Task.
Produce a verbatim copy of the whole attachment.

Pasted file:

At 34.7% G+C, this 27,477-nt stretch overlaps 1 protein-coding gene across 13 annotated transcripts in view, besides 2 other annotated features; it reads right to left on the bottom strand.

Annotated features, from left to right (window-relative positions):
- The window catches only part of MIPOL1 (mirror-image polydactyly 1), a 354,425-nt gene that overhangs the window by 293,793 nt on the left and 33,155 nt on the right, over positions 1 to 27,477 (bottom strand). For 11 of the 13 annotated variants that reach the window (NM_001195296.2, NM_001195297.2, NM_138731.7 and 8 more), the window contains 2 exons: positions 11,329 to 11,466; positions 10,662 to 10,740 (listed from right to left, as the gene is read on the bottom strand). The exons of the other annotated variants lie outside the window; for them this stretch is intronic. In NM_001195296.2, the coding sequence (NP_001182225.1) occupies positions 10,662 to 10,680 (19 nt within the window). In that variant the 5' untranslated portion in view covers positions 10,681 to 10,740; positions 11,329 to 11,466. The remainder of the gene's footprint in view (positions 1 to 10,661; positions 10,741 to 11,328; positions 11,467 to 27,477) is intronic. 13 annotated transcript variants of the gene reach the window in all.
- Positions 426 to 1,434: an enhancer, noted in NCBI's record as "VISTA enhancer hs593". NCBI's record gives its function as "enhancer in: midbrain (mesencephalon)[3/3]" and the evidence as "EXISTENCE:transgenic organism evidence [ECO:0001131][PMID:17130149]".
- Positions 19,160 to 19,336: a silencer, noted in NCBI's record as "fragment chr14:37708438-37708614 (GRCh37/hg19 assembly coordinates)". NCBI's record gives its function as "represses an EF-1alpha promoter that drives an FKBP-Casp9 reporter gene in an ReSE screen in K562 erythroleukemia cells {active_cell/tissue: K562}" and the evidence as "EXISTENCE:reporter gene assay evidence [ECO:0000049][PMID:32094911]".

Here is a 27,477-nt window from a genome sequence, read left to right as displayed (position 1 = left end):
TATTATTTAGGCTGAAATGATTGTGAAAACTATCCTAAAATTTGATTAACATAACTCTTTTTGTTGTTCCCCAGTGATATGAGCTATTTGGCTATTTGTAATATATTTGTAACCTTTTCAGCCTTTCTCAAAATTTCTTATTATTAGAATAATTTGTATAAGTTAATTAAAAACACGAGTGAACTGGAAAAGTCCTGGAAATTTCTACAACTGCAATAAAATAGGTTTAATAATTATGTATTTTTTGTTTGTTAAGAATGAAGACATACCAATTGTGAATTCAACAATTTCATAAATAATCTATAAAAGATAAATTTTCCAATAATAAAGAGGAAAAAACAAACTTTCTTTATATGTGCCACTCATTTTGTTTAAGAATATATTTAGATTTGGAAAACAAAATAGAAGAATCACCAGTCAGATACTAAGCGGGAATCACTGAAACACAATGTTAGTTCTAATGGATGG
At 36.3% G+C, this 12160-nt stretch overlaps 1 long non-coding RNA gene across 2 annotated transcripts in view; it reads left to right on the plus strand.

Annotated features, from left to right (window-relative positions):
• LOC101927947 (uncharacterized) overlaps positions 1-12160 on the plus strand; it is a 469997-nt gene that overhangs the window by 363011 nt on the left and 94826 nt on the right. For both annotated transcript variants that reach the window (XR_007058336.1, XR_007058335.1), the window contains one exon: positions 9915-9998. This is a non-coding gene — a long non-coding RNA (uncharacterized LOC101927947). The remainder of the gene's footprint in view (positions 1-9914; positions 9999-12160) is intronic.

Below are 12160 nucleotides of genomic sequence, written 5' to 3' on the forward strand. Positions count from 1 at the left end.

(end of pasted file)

At 34.7% G+C, this 27,477-nt stretch overlaps 1 protein-coding gene across 13 annotated transcripts in view, besides 2 other annotated features; it reads right to left on the bottom strand.

Annotated features, from left to right (window-relative positions):
- The window catches only part of MIPOL1 (mirror-image polydactyly 1), a 354,425-nt gene that overhangs the window by 293,793 nt on the left and 33,155 nt on the right, over positions 1 to 27,477 (bottom strand). For 11 of the 13 annotated variants that reach the window (NM_001195296.2, NM_001195297.2, NM_138731.7 and 8 more), the window contains 2 exons: positions 11,329 to 11,466; positions 10,662 to 10,740 (listed from right to left, as the gene is read on the bottom strand). The exons of the other annotated variants lie outside the window; for them this stretch is intronic. In NM_001195296.2, the coding sequence (NP_001182225.1) occupies positions 10,662 to 10,680 (19 nt within the window). In that variant the 5' untranslated portion in view covers positions 10,681 to 10,740; positions 11,329 to 11,466. The remainder of the gene's footprint in view (positions 1 to 10,661; positions 10,741 to 11,328; positions 11,467 to 27,477) is intronic. 13 annotated transcript variants of the gene reach the window in all.
- Positions 426 to 1,434: an enhancer, noted in NCBI's record as "VISTA enhancer hs593". NCBI's record gives its function as "enhancer in: midbrain (mesencephalon)[3/3]" and the evidence as "EXISTENCE:transgenic organism evidence [ECO:0001131][PMID:17130149]".
- Positions 19,160 to 19,336: a silencer, noted in NCBI's record as "fragment chr14:37708438-37708614 (GRCh37/hg19 assembly coordinates)". NCBI's record gives its function as "represses an EF-1alpha promoter that drives an FKBP-Casp9 reporter gene in an ReSE screen in K562 erythroleukemia cells {active_cell/tissue: K562}" and the evidence as "EXISTENCE:reporter gene assay evidence [ECO:0000049][PMID:32094911]".

Here is a 27,477-nt window from a genome sequence, read left to right as displayed (position 1 = left end):
TATTATTTAGGCTGAAATGATTGTGAAAACTATCCTAAAATTTGATTAACATAACTCTTTTTGTTGTTCCCCAGTGATATGAGCTATTTGGCTATTTGTAATATATTTGTAACCTTTTCAGCCTTTCTCAAAATTTCTTATTATTAGAATAATTTGTATAAGTTAATTAAAAACACGAGTGAACTGGAAAAGTCCTGGAAATTTCTACAACTGCAATAAAATAGGTTTAATAATTATGTATTTTTTGTTTGTTAAGAATGAAGACATACCAATTGTGAATTCAACAATTTCATAAATAATCTATAAAAGATAAATTTTCCAATAATAAAGAGGAAAAAACAAACTTTCTTTATATGTGCCACTCATTTTGTTTAAGAATATATTTAGATTTGGAAAACAAAATAGAAGAATCACCAGTCAGATACTAAGCGGGAATCACTGAAACACAATGTTAGTTCTAATGGATGG
At 36.3% G+C, this 12160-nt stretch overlaps 1 long non-coding RNA gene across 2 annotated transcripts in view; it reads left to right on the plus strand.

Annotated features, from left to right (window-relative positions):
• LOC101927947 (uncharacterized) overlaps positions 1-12160 on the plus strand; it is a 469997-nt gene that overhangs the window by 363011 nt on the left and 94826 nt on the right. For both annotated transcript variants that reach the window (XR_007058336.1, XR_007058335.1), the window contains one exon: positions 9915-9998. This is a non-coding gene — a long non-coding RNA (uncharacterized LOC101927947). The remainder of the gene's footprint in view (positions 1-9914; positions 9999-12160) is intronic.

Below are 12160 nucleotides of genomic sequence, written 5' to 3' on the forward strand. Positions count from 1 at the left end.